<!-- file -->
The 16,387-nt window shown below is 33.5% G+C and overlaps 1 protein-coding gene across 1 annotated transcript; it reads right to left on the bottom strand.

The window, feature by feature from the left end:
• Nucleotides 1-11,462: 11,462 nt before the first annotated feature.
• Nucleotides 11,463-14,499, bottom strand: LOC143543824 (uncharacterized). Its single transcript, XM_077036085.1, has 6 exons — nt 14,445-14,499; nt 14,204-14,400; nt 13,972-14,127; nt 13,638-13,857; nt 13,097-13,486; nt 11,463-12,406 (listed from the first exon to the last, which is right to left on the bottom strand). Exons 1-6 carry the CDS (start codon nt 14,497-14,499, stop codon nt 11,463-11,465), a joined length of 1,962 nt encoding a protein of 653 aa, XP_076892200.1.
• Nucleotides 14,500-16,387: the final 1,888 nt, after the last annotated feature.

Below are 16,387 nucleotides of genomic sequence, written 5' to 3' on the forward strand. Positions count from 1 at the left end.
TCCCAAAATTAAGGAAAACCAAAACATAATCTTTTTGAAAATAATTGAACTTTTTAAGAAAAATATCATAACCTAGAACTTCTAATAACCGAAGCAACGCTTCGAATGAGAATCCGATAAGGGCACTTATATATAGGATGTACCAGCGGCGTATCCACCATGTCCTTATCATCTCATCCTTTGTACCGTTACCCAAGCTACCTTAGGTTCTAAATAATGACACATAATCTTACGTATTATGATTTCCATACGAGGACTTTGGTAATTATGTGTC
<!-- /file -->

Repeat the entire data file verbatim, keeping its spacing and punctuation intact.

The 16,387-nt window shown below is 33.5% G+C and overlaps 1 protein-coding gene across 1 annotated transcript; it reads right to left on the bottom strand.

The window, feature by feature from the left end:
• Nucleotides 1-11,462: 11,462 nt before the first annotated feature.
• Nucleotides 11,463-14,499, bottom strand: LOC143543824 (uncharacterized). Its single transcript, XM_077036085.1, has 6 exons — nt 14,445-14,499; nt 14,204-14,400; nt 13,972-14,127; nt 13,638-13,857; nt 13,097-13,486; nt 11,463-12,406 (listed from the first exon to the last, which is right to left on the bottom strand). Exons 1-6 carry the CDS (start codon nt 14,497-14,499, stop codon nt 11,463-11,465), a joined length of 1,962 nt encoding a protein of 653 aa, XP_076892200.1.
• Nucleotides 14,500-16,387: the final 1,888 nt, after the last annotated feature.

Below are 16,387 nucleotides of genomic sequence, written 5' to 3' on the forward strand. Positions count from 1 at the left end.
TCCCAAAATTAAGGAAAACCAAAACATAATCTTTTTGAAAATAATTGAACTTTTTAAGAAAAATATCATAACCTAGAACTTCTAATAACCGAAGCAACGCTTCGAATGAGAATCCGATAAGGGCACTTATATATAGGATGTACCAGCGGCGTATCCACCATGTCCTTATCATCTCATCCTTTGTACCGTTACCCAAGCTACCTTAGGTTCTAAATAATGACACATAATCTTACGTATTATGATTTCCATACGAGGACTTTGGTAATTATGTGTC